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1/25/2018 7:38:29 AM
Posted: 6/19/2002 10:00:12 AM EST
FBI shooting revives legal issue 1992 Ruby Ridge standoff left question of immunity for agents unresolved As prosecutors in Anne Arundel County prepare to ask a grand jury whether an FBI agent who mistakenly shot an unarmed man should be indicted, they face a confusing legal roadmap stemming from one of the most divisive events in recent FBI history - the deadly standoff at Ruby Ridge, Idaho. A federal appeals court rejected claims that Special Agent Lon T. Horiuchi was immune from state prosecution because he was acting in his official capacity when he killed Vicki Weaver. But the ruling was rendered moot after a new Idaho prosecutor decided last year to throw out the case. "For all the Sturm und Drang, which took place over almost a decade, very little came of it," former U.S. Solicitor General Seth P. Waxman said yesterday. Waxman argued against Horiuchi standing trial, and he maintains that resolving the issue for future cases is critical. [red]"Subjecting federal officers to state criminal sanctions for acts that carry out their federally appointed duties would make it impossible for the federal government to function,"[/red] Waxman told law students at the University of Kansas this year.
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Link Posted: 6/19/2002 10:05:49 AM EST
[Last Edit: 6/19/2002 11:45:37 AM EST by poikilotrm]
Umm so let me see if my logical skills are intact. Requiring LAW ENFORCEMENT officials to follow, obey, and be subject to punishment under the law for violations would render them unable to perform their duties. If they are law enforcement, and therefore sworn to uphold and defend the law, then why would they fear prosecution? Are their duties then inherently illegal? Could it be that the Feds are just another criminal enterprise? Maybe I am missing something. Any of you FBI f--khead trolls reading this care to comment?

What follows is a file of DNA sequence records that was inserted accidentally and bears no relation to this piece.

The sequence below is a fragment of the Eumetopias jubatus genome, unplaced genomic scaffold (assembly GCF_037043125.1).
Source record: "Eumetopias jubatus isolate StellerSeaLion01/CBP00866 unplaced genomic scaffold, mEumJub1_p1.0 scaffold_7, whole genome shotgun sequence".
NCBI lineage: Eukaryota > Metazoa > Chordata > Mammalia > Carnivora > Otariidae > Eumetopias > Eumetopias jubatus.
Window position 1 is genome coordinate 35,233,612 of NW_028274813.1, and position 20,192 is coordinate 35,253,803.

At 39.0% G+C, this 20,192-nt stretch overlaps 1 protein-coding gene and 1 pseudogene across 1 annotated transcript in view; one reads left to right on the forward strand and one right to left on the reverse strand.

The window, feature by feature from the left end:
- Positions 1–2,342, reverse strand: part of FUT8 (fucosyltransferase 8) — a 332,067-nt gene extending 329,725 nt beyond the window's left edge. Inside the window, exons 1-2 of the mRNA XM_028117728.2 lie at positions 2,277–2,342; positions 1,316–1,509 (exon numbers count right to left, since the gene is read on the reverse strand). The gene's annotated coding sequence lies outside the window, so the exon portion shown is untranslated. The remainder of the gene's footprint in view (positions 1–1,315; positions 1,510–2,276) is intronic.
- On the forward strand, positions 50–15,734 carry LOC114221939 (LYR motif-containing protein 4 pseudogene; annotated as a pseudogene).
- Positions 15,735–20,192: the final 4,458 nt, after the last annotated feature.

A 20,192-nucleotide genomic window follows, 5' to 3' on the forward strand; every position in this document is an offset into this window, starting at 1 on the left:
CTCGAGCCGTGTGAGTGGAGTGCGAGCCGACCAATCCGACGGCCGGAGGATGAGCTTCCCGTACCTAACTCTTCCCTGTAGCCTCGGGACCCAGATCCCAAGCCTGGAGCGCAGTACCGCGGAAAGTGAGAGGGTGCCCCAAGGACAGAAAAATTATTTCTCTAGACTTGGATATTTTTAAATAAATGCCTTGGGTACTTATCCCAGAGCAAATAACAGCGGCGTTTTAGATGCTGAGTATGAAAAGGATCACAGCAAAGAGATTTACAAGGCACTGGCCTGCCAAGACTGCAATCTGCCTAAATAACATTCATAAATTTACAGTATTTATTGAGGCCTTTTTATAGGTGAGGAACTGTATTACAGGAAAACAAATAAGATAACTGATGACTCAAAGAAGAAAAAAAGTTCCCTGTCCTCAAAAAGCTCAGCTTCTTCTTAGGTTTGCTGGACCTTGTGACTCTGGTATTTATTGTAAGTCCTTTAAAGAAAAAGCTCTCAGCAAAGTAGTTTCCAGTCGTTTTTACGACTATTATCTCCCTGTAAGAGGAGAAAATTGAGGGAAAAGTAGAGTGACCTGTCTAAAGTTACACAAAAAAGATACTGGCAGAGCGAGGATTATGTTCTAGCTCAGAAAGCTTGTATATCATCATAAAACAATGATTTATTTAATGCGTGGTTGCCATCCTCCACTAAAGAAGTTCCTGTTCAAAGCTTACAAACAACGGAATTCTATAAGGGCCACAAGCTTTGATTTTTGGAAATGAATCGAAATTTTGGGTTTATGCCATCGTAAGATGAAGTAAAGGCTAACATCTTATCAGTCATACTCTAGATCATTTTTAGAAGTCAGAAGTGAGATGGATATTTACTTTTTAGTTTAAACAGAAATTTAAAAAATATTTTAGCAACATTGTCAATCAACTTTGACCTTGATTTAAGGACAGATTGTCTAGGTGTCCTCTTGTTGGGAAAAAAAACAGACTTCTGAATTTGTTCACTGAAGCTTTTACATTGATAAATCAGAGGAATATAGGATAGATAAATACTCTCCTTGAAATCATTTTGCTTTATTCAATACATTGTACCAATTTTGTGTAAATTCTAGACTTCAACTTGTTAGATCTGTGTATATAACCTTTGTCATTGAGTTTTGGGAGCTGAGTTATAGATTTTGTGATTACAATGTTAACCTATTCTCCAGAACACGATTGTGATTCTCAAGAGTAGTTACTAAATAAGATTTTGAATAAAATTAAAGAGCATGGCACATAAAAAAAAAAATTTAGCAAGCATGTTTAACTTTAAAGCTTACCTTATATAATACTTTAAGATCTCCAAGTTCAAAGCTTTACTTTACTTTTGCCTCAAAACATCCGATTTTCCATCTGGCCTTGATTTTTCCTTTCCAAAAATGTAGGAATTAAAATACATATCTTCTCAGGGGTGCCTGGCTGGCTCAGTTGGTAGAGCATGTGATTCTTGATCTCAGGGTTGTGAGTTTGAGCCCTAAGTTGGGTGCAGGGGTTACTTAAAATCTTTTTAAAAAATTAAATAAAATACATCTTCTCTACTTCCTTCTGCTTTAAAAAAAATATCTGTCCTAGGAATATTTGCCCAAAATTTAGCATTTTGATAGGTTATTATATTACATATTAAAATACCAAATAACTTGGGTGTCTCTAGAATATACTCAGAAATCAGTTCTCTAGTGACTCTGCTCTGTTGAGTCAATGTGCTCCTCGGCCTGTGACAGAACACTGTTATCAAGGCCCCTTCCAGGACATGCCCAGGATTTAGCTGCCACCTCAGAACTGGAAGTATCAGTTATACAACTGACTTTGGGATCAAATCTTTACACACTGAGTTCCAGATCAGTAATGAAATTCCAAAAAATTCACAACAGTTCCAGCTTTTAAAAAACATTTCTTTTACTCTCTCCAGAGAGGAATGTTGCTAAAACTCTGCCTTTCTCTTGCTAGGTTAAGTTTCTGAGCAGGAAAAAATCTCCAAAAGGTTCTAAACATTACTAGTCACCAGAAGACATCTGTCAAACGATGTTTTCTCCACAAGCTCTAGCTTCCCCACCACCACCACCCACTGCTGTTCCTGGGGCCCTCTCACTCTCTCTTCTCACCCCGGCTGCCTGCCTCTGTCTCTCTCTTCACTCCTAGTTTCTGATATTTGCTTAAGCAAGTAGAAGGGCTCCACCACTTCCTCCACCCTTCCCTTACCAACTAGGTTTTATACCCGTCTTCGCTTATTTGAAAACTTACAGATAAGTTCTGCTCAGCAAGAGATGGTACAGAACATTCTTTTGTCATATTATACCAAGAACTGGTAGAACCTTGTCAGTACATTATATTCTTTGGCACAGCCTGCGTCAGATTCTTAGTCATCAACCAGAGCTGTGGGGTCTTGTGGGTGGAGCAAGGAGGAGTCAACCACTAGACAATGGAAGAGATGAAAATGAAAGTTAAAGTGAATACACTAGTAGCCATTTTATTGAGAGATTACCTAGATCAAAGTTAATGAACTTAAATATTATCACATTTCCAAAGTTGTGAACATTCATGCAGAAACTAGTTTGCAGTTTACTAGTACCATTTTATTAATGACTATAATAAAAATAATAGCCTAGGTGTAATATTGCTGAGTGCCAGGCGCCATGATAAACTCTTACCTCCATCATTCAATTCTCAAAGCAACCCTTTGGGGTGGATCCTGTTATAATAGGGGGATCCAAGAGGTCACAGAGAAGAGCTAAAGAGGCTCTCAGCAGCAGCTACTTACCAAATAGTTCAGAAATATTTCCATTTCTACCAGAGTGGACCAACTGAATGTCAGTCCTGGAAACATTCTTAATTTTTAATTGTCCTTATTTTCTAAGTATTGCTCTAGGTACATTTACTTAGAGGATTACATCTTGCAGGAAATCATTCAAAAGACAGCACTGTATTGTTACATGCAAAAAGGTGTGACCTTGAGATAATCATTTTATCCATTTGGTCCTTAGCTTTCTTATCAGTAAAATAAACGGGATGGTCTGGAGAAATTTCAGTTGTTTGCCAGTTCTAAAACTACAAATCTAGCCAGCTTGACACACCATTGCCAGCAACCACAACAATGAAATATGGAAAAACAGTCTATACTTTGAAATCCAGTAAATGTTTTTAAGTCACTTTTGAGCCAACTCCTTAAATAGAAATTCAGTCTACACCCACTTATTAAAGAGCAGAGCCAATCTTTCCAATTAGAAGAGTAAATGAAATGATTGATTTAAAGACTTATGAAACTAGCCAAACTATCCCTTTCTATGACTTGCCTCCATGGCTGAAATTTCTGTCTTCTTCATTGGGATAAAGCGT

Link Posted: 6/19/2002 10:07:43 AM EST
[Last Edit: 6/19/2002 10:08:37 AM EST by Spearweasel]
[bold]Ira H. Raphaelson, a former U.S. attorney in Chicago and one of the lawyers who represented the attorneys general, said yesterday that federal criminal and civil justice systems are the proper place to review the actions of a federal agent. "[red]You can't have 50 states determining what is the standard of conduct for federal agents,[/red]" Raphaelson said.[/bold] It's not as though the Feds can really be trusted in this case, can they?
Link Posted: 6/19/2002 10:10:27 AM EST
Cop basher.
Link Posted: 6/19/2002 10:25:40 AM EST
A Maryland jury should have no trouble reading the FBI use of deadly force policy and deciding whether or not SA Christopher Braga was following that policy when he shot Joseph Schultz in the face. If it was a good shoot, then the policy needs to be changed. If it was a bad shoot, Braga needs to lose his job and go to prison, just like you or I would if we violated the use of deadly force provisions of our state of residence.
Link Posted: 6/19/2002 10:27:27 AM EST
[b][size=5]F[/size=5][/b]amous [b][size=5]B[/size=5][/b]ut [b][size=5]I[/size=5][/b]ncompetent
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